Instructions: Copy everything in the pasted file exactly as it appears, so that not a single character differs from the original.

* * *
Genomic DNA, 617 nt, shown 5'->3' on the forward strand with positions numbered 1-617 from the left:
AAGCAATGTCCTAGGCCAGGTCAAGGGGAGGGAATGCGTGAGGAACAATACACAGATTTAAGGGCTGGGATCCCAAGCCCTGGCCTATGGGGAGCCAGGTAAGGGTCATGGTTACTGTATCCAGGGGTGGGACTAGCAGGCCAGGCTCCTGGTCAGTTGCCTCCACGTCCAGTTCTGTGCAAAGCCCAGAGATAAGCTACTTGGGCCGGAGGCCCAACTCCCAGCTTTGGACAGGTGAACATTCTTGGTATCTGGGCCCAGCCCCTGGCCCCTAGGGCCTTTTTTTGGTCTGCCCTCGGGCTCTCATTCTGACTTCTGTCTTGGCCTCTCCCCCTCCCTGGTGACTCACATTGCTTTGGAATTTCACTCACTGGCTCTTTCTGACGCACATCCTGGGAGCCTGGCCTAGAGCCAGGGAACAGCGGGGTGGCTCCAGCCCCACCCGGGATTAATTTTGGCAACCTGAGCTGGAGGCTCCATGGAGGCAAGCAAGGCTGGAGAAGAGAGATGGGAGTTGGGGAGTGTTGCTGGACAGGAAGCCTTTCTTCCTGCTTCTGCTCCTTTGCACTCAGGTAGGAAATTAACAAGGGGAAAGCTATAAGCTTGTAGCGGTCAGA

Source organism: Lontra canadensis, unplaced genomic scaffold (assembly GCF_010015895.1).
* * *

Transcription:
Genomic DNA, 617 nt, shown 5'->3' on the forward strand with positions numbered 1-617 from the left:
AAGCAATGTCCTAGGCCAGGTCAAGGGGAGGGAATGCGTGAGGAACAATACACAGATTTAAGGGCTGGGATCCCAAGCCCTGGCCTATGGGGAGCCAGGTAAGGGTCATGGTTACTGTATCCAGGGGTGGGACTAGCAGGCCAGGCTCCTGGTCAGTTGCCTCCACGTCCAGTTCTGTGCAAAGCCCAGAGATAAGCTACTTGGGCCGGAGGCCCAACTCCCAGCTTTGGACAGGTGAACATTCTTGGTATCTGGGCCCAGCCCCTGGCCCCTAGGGCCTTTTTTTGGTCTGCCCTCGGGCTCTCATTCTGACTTCTGTCTTGGCCTCTCCCCCTCCCTGGTGACTCACATTGCTTTGGAATTTCACTCACTGGCTCTTTCTGACGCACATCCTGGGAGCCTGGCCTAGAGCCAGGGAACAGCGGGGTGGCTCCAGCCCCACCCGGGATTAATTTTGGCAACCTGAGCTGGAGGCTCCATGGAGGCAAGCAAGGCTGGAGAAGAGAGATGGGAGTTGGGGAGTGTTGCTGGACAGGAAGCCTTTCTTCCTGCTTCTGCTCCTTTGCACTCAGGTAGGAAATTAACAAGGGGAAAGCTATAAGCTTGTAGCGGTCAGA

Source organism: Lontra canadensis, unplaced genomic scaffold (assembly GCF_010015895.1).